Talking Books give gift of reading

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Syun Kong Ching II first had trouble reading magazines in 1997.

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Ching holds a cartridge for the talking book machine. The center has been threatened with closure because of budget cuts. Ching said he would be able to download books if the center closed but that others wouldn't have such access.   Jackie Ricciardi/Staff
Jackie Ricciardi/Staff
Ching holds a cartridge for the talking book machine. The center has been threatened with closure because of budget cuts. Ching said he would be able to download books if the center closed but that others wouldn't have such access.

As his blindness from diabetic retinopathy progressed, his wife, Cindy, had to take over paying their bills for a while. By 2001, Ching's right eye was gone and his left eye could see two fingers only if they were within 12 inches.

Since then, he has read about 500 books. Many of them came from Augusta's Talking Book Center, which is on the third floor of the downtown library.

"Reading books is a big part of my life now," said Ching, a 68-year-old Martinez resident and retired Army signal corpsman. "I'm vision impaired, but my mind is still active. Since I can't watch television too much, I turned to books and found I like them even better."

Talking books are similar to books on tape but are designed for the visually impaired. A whole book resides within several Braille-covered tapes or on one digital cassette. The cassette player is filled with buttons of various sizes and shapes, sometimes coded with raised arrows or a circle-shaped depression.

"Just by touch you can learn them," Ching said.

His favorite books are suspense and historical fiction. He recently finished a Korean War book, The Coldest Winter by David Halberstam.

"I had a friend who was a POW," he said.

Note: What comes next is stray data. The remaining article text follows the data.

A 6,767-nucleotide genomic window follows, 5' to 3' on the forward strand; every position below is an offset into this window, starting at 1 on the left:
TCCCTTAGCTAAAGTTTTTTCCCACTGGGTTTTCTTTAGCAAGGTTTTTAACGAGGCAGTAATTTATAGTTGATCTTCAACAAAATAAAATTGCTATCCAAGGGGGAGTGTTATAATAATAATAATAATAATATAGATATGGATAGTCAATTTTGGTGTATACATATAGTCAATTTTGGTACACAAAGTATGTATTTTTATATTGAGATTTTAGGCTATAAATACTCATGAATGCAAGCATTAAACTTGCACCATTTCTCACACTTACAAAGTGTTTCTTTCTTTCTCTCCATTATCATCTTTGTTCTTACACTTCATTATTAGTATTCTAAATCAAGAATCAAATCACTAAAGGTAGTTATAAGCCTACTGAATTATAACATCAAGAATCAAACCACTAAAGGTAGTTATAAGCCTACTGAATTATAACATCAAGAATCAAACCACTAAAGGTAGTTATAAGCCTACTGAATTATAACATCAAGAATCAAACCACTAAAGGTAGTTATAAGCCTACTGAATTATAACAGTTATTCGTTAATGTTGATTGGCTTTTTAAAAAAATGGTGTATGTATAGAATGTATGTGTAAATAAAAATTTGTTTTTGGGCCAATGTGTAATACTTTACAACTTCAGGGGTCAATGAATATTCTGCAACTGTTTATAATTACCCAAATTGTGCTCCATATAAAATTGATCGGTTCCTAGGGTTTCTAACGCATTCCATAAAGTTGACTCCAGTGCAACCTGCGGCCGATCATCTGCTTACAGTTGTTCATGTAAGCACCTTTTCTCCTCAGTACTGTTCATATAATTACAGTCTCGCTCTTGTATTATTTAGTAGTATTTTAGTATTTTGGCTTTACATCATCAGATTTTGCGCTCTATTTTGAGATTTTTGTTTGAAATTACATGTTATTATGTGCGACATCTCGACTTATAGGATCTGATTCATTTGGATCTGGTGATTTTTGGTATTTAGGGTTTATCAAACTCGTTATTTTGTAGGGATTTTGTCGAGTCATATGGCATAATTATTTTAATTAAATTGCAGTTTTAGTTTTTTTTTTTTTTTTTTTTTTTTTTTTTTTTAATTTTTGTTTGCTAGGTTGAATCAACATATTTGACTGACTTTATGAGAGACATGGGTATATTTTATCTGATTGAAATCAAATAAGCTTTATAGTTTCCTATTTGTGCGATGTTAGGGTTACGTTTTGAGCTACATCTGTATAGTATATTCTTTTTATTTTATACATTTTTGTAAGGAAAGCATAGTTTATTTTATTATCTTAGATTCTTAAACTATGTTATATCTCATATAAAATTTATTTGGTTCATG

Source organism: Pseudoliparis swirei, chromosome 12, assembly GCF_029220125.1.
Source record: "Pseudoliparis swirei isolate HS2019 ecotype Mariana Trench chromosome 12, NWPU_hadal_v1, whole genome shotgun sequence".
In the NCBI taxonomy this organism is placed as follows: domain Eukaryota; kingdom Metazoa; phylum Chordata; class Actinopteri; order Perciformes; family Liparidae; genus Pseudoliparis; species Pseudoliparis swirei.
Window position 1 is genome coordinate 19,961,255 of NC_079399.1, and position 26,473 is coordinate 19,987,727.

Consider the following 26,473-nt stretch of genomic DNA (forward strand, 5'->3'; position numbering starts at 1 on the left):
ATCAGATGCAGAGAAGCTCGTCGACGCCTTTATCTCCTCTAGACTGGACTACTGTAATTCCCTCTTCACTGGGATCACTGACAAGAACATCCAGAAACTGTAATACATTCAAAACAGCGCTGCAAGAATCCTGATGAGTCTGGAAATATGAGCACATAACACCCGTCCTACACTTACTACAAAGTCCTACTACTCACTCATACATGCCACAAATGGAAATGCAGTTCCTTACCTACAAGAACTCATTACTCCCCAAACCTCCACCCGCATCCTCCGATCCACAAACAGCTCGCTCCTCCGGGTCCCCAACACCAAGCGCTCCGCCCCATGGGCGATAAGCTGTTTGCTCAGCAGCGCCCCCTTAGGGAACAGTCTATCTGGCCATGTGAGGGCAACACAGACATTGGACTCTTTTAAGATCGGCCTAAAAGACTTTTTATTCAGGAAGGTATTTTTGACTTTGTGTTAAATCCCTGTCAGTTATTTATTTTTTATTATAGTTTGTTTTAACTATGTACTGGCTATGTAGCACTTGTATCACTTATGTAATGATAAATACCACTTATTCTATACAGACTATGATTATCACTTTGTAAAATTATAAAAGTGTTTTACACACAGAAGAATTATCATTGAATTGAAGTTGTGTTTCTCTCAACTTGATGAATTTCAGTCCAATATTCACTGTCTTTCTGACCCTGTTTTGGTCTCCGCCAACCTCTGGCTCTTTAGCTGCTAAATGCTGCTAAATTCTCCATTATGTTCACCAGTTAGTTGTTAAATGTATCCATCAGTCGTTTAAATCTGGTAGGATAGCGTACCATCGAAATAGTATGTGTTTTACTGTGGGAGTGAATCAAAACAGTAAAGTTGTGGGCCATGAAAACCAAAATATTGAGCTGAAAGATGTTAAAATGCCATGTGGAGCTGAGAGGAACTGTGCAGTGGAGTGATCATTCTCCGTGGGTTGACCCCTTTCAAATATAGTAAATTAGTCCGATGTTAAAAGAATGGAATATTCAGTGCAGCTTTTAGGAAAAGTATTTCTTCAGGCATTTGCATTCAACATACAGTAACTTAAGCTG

Last year, Augusta nearly lost its Talking Book Center. The Georgia Public Library Service planned to close as many as six of its 12 centers amid dropping state revenues. Augusta was on the list, but public outcry saved the center, at least for the time being.

Ching said if Augusta's center did close, it would be bad news. Limited vision in one eye means he can download library books from the Internet to cartridges using adaptive computer equipment. But many other people would not be able to, he said.

Thomson resident Henry Drake, who was born blind, said that if Augusta's center closed he could not get books from a computer.

"I'm just not a computer person. I don't know how to use one. I don't own one," he said.

The 59-year-old retired sheriff's office dispatcher has been using talking books for 30 to 40 years. He remembered what it was like before Augusta had its own center and he had to borrow books from Atlanta.

"It took a long time for them to get here. Sometimes three weeks. Sometimes a month. Or sometimes they might be out," Drake said. "I could call there to get a book, but I just hated the waiting."

Augusta's Talking Book Center librarians know Drake and other regular patrons personally. They call him when they spot a new book they think he would enjoy.

Drake likes mysteries, westerns and romance novels -- sometimes reading four to five a week. A recent favorite was Zane Grey's Valley of Wild Horses.

"If a book is good, it's hard to put it down, especially if the person reading it is good," he said. "I'll telephone old school friends and tell them about the books I'm reading."

Last year, Augusta's Talking Book Center checked out 18,000 books to its 1,150 patrons. The center serves nine counties and holds 30,000 books.

Augusta's talking book center will survive for now

State librarian Lamar Veatch told Augusta library directors at a Nov. 22 meeting that he no longer planned to close Augusta's Talking Book Center in 2011.

In a recent interview, he confirmed that decision, saying, "I don't expect in this initial round that Augusta's library will be affected."

If state budgets continue to fall, that decision could be reversed, Veatch said.

State funds for Talking Book Centers have dropped 30 percent in the past three years.

"In the visually impaired community, there's a lot of love and appreciation for this service." Veatch said. "They've been very concerned and very vocal about it. It's their lifeline, and we understand that. We want to be careful how we approach any fundamental changes."

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paperhearts
99
Points
paperhearts 01/10/11 - 10:03 am
0
0
Thank God this service will

Thank God this service will be staying around. The libraries in Georgia could do much different things to save money, for instance, not opening on Sundays.

afadel
474
Points
afadel 01/10/11 - 11:32 am
0
0
If the state stopped locking

If the state stopped locking up people for drug offenses and stopped chasing undocumented workers, maybe there'd be enough money for the talking book centers and the libraries staying open on Sundays.

In any case, this is a great story. Maybe we sighted people should all do more reading while we still enjoy our eyesight.

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